If antigay bill passes, Disney and Marvel will stop all production work in Georgia

It's on.

It's on.

The Los Angeles Times reports that Georgia is “one of the fastest growing production hubs in the country.”

That may soon change if an antigay bill called The Free Exercise Protection Act is signed into law. In a statement, Disney and Marvel have threatened to pull their production work out of the state should the bill ultimately get signed.

It’s on the desk of Gov. Nathan Deal as we speak, and he must either sign it or veto by May 3.

If passed, the bill would offer “protections” to any faith-based business that feels providing services to same-sex couples would violate their ardent religious faith.

Of course, opponents think the legislation exists merely to reinforce prejudice and hatred under the pretense of religious “faith.”

A spokesman for Disney issued the following blunt statement:

“Disney and Marvel are inclusive companies, and although we have had great experiences filming in Georgia, we will plan to take our business elsewhere should any legislation allowing discriminatory practices be signed into state law.”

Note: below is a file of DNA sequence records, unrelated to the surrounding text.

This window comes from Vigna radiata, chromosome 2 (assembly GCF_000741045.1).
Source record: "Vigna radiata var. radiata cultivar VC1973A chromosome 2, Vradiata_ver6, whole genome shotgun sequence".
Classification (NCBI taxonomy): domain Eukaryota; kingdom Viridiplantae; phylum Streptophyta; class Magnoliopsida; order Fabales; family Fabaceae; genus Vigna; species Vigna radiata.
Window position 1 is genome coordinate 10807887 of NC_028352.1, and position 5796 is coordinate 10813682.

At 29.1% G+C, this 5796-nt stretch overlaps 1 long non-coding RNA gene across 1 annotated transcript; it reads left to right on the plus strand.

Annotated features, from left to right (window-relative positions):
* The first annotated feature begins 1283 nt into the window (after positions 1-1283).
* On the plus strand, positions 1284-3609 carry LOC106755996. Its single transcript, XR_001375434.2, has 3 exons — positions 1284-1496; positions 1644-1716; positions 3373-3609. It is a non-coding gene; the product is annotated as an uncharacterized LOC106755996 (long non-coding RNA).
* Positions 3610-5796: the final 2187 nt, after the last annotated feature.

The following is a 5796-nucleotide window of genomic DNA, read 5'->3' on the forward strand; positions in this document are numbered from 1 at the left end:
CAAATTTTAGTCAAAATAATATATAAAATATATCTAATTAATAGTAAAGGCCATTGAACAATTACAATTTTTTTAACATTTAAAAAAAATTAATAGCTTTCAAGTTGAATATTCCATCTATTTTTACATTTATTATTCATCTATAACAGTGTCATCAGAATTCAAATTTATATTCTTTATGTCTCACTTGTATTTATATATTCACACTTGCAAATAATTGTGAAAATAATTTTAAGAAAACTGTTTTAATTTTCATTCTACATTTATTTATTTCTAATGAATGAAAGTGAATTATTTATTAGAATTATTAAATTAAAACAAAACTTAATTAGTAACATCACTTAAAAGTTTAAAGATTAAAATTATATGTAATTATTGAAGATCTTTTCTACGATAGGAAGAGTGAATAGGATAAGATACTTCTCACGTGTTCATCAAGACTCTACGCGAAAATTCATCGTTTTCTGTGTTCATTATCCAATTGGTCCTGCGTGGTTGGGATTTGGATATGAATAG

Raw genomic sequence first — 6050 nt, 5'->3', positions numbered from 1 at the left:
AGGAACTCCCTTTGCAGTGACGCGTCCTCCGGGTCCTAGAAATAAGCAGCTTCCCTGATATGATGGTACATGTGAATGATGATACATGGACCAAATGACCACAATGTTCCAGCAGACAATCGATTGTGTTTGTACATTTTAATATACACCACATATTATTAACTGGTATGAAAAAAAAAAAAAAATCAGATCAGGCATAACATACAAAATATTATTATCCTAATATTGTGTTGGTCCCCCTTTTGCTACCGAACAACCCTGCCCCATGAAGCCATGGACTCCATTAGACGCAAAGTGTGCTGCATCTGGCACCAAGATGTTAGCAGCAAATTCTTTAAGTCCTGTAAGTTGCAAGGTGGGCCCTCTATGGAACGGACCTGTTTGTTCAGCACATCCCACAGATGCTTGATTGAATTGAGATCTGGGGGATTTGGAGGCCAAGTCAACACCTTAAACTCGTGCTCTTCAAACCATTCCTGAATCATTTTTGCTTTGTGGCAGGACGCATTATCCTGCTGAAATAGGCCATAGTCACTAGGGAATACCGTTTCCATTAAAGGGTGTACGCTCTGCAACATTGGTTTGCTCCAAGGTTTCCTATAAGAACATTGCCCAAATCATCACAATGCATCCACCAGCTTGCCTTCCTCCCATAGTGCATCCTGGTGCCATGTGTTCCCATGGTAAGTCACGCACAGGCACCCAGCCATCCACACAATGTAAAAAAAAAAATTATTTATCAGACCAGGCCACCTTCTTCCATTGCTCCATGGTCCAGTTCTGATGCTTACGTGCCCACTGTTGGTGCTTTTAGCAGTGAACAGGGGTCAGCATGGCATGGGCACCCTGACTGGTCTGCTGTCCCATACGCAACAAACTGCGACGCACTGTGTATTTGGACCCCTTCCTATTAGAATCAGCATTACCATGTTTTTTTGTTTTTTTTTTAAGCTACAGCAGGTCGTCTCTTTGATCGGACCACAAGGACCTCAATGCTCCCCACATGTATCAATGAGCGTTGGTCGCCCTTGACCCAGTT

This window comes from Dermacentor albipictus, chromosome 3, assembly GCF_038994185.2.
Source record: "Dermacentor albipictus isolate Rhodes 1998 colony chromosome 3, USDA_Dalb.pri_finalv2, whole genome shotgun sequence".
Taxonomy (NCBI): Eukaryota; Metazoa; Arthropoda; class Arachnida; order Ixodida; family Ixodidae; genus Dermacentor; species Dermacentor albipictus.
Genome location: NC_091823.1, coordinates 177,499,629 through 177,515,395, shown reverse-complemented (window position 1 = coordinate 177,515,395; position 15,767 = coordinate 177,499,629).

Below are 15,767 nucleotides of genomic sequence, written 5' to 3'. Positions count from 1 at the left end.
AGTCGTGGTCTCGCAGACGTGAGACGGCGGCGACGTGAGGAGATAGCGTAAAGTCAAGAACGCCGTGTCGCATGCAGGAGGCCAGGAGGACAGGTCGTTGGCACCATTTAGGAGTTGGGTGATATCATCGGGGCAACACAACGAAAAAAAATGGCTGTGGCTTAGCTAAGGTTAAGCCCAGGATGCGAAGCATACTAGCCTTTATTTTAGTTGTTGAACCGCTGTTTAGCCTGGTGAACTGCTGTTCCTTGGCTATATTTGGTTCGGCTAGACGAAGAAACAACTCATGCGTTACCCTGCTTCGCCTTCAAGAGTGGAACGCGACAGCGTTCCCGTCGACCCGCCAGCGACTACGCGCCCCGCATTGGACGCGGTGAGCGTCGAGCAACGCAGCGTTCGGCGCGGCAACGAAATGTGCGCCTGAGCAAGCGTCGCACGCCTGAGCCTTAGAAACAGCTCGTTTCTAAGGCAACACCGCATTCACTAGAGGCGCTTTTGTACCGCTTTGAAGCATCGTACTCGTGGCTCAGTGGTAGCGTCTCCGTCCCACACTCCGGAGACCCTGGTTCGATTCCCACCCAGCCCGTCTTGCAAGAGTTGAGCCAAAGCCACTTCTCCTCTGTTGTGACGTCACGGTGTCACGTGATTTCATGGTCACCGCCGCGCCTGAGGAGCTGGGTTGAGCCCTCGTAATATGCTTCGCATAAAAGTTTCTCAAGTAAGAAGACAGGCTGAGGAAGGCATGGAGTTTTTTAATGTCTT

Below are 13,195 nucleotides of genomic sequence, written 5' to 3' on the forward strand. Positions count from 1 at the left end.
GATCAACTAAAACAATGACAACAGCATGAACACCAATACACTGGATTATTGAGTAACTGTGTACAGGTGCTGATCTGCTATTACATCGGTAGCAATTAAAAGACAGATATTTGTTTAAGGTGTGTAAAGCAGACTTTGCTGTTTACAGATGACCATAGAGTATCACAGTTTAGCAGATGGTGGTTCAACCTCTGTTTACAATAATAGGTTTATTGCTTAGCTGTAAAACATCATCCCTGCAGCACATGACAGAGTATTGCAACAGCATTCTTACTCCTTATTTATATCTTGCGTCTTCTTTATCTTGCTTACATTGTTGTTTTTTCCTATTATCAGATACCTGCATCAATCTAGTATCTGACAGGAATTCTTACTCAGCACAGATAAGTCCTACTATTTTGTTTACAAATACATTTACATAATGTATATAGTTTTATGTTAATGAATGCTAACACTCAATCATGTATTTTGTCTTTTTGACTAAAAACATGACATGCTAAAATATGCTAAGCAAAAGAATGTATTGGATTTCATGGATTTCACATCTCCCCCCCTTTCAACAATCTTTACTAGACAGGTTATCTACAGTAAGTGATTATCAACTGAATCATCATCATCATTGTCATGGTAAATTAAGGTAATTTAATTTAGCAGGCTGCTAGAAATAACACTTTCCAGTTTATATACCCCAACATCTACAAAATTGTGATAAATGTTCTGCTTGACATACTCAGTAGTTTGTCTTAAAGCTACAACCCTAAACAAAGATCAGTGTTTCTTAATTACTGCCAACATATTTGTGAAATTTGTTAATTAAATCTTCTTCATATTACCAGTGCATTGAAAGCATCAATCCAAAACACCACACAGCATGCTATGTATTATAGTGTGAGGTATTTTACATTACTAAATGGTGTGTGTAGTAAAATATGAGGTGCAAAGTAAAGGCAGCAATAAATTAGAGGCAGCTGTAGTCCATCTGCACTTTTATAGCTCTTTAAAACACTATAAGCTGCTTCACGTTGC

What makes Georgia such an appealing site for television and production work — “Ant-Man, “Guardians of the Galaxy 2,” and “Ant-Man” were all filmed there — are its significant tax incentives. These allow film companies to better wrangle salaries for actors and crew, cutting down on costs all around.

Georgia has been eagerly courting Hollywood studios to do more work in the state; a campaign that could severely stall if the Free Exercise Product Act becomes a reality. Financially, that’s a disaster for The Peach State: $1.7 billion was spent on productions in Georgia in 2015 alone; 247 movie and television projects in all.

The department that helps champion Georgia as an enticing filming destination refused to talk to The Los Angeles Times for their story.

Right now, no other production houses have voiced concern over the bill like Marvel and Disney has, but their stance could easily begin a snowball effect.

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